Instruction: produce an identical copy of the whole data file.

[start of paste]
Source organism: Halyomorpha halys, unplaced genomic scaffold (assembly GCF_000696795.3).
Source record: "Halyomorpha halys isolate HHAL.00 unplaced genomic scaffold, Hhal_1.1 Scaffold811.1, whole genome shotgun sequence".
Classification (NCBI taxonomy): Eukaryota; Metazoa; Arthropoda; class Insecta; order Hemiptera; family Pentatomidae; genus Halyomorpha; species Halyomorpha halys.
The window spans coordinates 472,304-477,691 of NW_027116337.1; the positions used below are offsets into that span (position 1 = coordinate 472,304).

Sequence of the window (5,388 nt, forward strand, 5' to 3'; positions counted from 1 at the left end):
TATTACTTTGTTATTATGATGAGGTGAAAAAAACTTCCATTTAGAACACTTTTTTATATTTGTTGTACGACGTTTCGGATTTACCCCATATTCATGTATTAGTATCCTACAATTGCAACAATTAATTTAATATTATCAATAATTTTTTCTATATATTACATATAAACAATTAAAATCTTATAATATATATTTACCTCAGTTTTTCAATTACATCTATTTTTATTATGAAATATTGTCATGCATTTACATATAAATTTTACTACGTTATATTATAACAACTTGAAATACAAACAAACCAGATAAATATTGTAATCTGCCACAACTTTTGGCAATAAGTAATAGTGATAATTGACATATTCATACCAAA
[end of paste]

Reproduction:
Source organism: Halyomorpha halys, unplaced genomic scaffold (assembly GCF_000696795.3).
Source record: "Halyomorpha halys isolate HHAL.00 unplaced genomic scaffold, Hhal_1.1 Scaffold811.1, whole genome shotgun sequence".
Classification (NCBI taxonomy): Eukaryota; Metazoa; Arthropoda; class Insecta; order Hemiptera; family Pentatomidae; genus Halyomorpha; species Halyomorpha halys.
The window spans coordinates 472,304-477,691 of NW_027116337.1; the positions used below are offsets into that span (position 1 = coordinate 472,304).

Sequence of the window (5,388 nt, forward strand, 5' to 3'; positions counted from 1 at the left end):
TATTACTTTGTTATTATGATGAGGTGAAAAAAACTTCCATTTAGAACACTTTTTTATATTTGTTGTACGACGTTTCGGATTTACCCCATATTCATGTATTAGTATCCTACAATTGCAACAATTAATTTAATATTATCAATAATTTTTTCTATATATTACATATAAACAATTAAAATCTTATAATATATATTTACCTCAGTTTTTCAATTACATCTATTTTTATTATGAAATATTGTCATGCATTTACATATAAATTTTACTACGTTATATTATAACAACTTGAAATACAAACAAACCAGATAAATATTGTAATCTGCCACAACTTTTGGCAATAAGTAATAGTGATAATTGACATATTCATACCAAA